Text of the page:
MassHealth initiative substantially increases behavioral health screening for children, according to study led by UMass Medical School

August 30, 2016

The Massachusetts Medicaid program’s Children’s Behavioral Health Initiative (CBHI) has substantially increased the percentage of children receiving behavioral health screening, according to a study led by UMass Medical School to be published in The Journal of Pediatrics and available online ahead of print.

“CBHI implementation transformed the relationship between primary care and BH (behavioral health) services,” the authors of the study concluded. “Changes in regulation and payment resulted in widespread BH screening in Massachusetts primary care practices caring for children/adolescents on Medicaid.”

The lead author is Judith A. Savageau, MPH, research associate professor in Family Medicine and Community Health at UMass Medical School and research faculty in the Center for Health Policy and Research at UMass Medical School’s Commonwealth Medicine division.

In late December 2007, CBHI began requiring and reimbursing behavioral health screening with standardized tools for children and adolescents enrolled in MassHealth, Massachusetts’ Medicaid program, during well-child visits. Only 4 percent of well-child visits included formal behavioral health screening in 2007, but screening jumped to 73 percent in 2010 and 74 percent in 2012, the study found.

According to published literature, between 13 and 24 percent of children in the U.S. have behavioral health conditions, but many of them do not receive treatment. Undertreatment increases the risk of significant medical, psychosocial, educational and social consequences while early intervention among children with behavioral health problems results in better outcomes, the authors said.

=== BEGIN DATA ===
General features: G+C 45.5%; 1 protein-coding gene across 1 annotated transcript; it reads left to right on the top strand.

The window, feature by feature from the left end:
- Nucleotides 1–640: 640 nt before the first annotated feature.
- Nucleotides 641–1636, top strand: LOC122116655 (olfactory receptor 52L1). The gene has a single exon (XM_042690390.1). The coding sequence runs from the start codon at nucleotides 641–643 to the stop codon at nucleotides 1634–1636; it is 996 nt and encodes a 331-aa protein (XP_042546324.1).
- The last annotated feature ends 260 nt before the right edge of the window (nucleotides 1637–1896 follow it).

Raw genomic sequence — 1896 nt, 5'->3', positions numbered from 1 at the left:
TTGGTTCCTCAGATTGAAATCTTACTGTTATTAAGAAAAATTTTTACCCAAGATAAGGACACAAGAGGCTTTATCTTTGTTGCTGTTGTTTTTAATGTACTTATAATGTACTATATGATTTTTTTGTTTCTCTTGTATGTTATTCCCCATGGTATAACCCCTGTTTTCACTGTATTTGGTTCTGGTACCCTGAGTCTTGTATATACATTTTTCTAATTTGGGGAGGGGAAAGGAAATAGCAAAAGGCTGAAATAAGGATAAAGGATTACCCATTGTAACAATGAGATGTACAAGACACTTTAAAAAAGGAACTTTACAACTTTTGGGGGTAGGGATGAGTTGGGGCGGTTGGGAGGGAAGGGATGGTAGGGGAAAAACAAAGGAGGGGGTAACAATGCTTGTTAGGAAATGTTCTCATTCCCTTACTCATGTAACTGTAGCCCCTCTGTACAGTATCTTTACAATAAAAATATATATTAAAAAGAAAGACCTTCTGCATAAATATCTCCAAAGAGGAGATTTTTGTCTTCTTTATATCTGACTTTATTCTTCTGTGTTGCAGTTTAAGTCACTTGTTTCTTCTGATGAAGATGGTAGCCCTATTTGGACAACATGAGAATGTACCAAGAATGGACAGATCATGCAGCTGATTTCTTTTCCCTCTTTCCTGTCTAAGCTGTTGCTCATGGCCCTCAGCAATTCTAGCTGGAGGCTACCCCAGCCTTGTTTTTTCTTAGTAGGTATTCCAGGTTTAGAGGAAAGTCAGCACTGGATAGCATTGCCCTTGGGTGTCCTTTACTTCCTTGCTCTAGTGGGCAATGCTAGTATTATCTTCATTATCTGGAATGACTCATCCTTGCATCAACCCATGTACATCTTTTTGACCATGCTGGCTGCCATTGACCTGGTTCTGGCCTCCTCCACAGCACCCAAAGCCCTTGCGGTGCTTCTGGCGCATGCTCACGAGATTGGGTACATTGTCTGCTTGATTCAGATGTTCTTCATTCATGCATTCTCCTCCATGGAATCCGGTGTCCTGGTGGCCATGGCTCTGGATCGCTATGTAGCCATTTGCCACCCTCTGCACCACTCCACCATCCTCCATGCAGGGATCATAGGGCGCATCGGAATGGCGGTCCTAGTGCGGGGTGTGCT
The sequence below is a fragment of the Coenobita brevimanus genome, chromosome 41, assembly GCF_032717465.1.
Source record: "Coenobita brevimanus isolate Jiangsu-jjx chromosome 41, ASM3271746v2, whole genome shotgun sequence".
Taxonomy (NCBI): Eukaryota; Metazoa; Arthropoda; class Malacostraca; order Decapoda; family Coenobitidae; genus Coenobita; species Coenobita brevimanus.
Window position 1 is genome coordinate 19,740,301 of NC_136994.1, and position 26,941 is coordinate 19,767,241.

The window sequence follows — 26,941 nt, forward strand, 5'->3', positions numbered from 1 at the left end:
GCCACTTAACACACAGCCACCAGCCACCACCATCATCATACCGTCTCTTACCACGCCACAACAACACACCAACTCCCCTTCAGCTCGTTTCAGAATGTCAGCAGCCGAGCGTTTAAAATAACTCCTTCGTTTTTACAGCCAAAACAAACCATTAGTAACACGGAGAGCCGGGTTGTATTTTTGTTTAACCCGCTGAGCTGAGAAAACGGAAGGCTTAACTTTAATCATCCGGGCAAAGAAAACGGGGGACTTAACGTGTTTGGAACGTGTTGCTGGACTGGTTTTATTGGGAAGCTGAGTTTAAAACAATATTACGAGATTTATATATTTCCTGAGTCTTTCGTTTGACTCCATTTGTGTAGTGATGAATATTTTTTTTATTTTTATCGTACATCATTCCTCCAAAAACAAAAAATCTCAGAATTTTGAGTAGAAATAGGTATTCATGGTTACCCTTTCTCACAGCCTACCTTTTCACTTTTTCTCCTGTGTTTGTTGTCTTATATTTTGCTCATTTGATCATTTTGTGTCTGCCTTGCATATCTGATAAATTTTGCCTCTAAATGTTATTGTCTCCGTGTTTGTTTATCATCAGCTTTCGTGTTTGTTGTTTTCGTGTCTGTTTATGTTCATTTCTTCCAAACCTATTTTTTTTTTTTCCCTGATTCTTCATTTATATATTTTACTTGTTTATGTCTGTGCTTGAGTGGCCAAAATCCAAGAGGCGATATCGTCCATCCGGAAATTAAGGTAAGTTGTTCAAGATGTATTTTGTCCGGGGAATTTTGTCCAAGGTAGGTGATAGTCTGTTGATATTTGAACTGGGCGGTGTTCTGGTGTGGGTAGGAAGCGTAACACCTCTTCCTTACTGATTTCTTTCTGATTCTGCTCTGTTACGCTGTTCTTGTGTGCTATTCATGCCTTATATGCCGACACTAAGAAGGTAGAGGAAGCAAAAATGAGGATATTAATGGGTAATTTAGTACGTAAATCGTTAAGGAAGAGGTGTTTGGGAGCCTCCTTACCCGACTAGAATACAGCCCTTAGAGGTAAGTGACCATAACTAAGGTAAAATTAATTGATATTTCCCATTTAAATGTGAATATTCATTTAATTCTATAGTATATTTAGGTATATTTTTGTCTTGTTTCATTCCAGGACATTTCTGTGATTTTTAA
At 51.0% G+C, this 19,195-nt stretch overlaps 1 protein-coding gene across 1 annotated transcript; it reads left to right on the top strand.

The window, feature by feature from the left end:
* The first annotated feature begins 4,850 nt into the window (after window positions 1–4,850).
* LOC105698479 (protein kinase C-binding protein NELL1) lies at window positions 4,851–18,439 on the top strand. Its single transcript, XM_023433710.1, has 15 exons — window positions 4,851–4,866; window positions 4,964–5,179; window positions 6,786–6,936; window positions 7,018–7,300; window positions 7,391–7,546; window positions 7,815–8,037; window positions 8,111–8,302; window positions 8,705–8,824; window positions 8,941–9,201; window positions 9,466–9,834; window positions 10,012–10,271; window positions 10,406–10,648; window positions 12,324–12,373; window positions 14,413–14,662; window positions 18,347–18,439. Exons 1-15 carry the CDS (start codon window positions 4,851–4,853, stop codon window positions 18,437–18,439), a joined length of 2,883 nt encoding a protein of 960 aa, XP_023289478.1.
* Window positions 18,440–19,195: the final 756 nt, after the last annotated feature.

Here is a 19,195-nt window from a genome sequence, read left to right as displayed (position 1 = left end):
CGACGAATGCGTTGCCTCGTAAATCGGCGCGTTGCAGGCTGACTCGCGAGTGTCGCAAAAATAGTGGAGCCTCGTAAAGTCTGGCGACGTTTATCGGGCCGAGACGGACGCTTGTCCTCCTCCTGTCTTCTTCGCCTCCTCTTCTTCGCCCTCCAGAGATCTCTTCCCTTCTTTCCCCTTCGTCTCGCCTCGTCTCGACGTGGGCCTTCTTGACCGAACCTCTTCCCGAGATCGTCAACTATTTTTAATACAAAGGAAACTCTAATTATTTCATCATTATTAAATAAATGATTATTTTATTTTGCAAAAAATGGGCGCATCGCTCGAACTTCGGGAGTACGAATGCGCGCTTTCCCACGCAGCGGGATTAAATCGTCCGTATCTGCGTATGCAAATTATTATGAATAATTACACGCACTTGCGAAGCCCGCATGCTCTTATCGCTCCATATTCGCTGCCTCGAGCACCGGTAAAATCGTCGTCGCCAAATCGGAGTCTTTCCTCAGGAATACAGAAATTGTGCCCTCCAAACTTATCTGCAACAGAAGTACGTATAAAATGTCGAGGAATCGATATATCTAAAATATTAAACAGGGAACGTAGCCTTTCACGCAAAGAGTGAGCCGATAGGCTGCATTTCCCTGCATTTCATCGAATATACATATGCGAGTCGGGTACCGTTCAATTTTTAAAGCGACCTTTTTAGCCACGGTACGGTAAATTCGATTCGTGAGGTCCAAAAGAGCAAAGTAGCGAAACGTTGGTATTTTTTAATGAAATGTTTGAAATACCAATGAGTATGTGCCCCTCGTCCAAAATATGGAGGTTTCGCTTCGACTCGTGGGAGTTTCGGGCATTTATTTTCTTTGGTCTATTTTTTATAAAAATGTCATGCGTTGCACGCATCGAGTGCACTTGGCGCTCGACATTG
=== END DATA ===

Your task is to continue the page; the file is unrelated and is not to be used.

Researchers analyzed data from 2010 and 2012 medical records and MassHealth claims for 4,000 children and adolescents under age 21 for the study, and compared this to their baseline study using 2007 data.

Commonwealth Medicine co-authors are Georgianna Willis, PhD, project director in the Center for Health Policy and Research; Kathleen Muhr, MEd, project director in Work Without Limits; and Gideon Aweh, MS, biostatistician in the Center for Health Policy and Research. Other co-authors are David Keller, MD, professor of pediatrics and first vice chair for Clinical Affairs and Clinical Transformation of the Department of Pediatrics at the University of Colorado School of Medicine, a member of the Department of Pediatrics at UMass Memorial Medical Center when the study was conducted; Jack Simons, PhD, director of the Children’s Behavioral Health Initiative at MassHealth; and Emily Sherwood, MPA, director of the Children’s Behavioral Health Interagency Initiative at the Massachusetts Executive Office of Health and Human Services.